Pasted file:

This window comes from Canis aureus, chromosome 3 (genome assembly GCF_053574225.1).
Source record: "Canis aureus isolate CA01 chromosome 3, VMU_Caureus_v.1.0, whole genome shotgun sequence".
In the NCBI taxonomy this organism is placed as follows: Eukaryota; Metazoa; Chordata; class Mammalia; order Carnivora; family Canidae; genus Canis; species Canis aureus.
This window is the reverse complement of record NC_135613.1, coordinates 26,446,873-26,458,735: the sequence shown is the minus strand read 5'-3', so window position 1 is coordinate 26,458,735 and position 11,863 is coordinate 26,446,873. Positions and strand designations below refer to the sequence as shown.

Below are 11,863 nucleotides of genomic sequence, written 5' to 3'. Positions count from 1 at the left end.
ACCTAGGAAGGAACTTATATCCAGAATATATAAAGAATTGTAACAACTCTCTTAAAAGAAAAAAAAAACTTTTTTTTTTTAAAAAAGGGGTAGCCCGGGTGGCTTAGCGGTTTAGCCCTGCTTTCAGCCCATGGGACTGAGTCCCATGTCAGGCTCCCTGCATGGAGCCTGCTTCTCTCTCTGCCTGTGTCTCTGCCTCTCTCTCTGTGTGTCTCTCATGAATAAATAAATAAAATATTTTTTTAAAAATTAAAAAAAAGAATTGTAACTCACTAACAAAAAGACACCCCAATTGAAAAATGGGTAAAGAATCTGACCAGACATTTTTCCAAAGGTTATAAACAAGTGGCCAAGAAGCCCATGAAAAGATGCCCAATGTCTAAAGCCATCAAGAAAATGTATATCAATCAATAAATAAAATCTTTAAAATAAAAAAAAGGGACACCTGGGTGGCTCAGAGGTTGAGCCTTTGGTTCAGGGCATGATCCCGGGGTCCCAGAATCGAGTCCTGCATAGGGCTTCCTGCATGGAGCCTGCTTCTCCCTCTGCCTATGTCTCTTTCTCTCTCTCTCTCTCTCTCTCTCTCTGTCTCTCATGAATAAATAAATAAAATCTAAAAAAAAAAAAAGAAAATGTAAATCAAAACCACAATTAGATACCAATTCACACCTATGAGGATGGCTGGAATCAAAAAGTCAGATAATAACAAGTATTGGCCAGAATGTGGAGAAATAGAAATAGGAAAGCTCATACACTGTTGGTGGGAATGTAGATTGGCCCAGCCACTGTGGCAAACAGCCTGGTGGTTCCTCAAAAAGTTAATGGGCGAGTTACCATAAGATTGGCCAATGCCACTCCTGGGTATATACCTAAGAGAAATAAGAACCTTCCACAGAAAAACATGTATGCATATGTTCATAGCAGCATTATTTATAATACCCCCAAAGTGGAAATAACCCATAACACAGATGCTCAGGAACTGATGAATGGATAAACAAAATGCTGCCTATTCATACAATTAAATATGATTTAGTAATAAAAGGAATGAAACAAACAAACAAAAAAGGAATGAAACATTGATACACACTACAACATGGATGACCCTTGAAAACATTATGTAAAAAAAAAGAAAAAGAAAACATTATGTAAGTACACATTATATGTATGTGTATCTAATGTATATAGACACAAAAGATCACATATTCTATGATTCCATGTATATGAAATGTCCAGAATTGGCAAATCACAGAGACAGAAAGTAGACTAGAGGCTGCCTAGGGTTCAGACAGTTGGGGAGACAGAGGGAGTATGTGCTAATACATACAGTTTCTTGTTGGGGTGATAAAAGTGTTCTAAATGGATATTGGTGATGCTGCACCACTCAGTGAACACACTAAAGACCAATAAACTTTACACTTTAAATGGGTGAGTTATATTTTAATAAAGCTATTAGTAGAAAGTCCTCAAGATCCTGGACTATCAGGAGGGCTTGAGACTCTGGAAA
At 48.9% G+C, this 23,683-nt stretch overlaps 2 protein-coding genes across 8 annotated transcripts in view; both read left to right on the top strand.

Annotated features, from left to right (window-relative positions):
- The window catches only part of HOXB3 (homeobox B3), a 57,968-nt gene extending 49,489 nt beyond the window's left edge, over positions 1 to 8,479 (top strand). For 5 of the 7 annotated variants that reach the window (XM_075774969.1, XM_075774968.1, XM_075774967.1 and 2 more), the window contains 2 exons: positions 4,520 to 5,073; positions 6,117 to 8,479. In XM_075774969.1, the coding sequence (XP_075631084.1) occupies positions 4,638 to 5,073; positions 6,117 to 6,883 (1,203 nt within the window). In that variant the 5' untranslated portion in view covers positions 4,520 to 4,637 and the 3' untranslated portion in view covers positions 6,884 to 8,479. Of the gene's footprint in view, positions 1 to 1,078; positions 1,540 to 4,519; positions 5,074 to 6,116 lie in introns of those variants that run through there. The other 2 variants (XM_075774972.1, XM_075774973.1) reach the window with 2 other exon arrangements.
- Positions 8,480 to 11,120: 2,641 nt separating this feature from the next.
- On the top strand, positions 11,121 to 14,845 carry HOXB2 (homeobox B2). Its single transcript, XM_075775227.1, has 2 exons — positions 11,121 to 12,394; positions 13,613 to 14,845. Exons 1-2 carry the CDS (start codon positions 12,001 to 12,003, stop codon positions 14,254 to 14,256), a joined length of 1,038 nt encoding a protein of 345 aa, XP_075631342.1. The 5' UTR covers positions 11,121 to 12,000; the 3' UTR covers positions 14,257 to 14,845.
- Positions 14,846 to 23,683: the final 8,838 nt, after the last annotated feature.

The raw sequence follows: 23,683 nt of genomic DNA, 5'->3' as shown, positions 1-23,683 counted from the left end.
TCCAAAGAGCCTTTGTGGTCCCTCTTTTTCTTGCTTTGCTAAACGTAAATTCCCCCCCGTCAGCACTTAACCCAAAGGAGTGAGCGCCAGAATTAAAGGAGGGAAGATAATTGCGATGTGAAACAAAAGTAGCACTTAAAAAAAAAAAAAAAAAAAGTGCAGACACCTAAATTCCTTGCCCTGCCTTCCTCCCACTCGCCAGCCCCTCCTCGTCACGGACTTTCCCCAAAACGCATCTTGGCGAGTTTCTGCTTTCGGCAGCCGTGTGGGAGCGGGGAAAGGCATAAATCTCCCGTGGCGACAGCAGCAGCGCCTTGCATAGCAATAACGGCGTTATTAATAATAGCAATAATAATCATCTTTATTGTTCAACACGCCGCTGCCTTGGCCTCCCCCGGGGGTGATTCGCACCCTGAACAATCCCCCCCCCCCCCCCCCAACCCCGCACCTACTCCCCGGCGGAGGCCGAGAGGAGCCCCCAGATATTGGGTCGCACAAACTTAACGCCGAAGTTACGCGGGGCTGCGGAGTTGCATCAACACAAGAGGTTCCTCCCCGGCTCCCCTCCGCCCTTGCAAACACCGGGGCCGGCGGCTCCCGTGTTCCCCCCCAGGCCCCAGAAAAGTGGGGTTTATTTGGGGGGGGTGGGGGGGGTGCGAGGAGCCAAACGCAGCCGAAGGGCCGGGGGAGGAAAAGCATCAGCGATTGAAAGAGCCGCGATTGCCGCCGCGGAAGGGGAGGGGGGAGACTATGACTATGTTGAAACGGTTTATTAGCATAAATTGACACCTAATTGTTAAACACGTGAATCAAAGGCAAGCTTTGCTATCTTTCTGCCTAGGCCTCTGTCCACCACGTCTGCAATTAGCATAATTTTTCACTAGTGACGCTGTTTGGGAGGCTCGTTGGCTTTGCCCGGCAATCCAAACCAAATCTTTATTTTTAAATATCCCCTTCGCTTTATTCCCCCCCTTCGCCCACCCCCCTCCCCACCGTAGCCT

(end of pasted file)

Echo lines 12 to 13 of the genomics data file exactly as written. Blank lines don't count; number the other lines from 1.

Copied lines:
- Positions 14,846 to 23,683: the final 8,838 nt, after the last annotated feature.

The raw sequence follows: 23,683 nt of genomic DNA, 5'->3' as shown, positions 1-23,683 counted from the left end.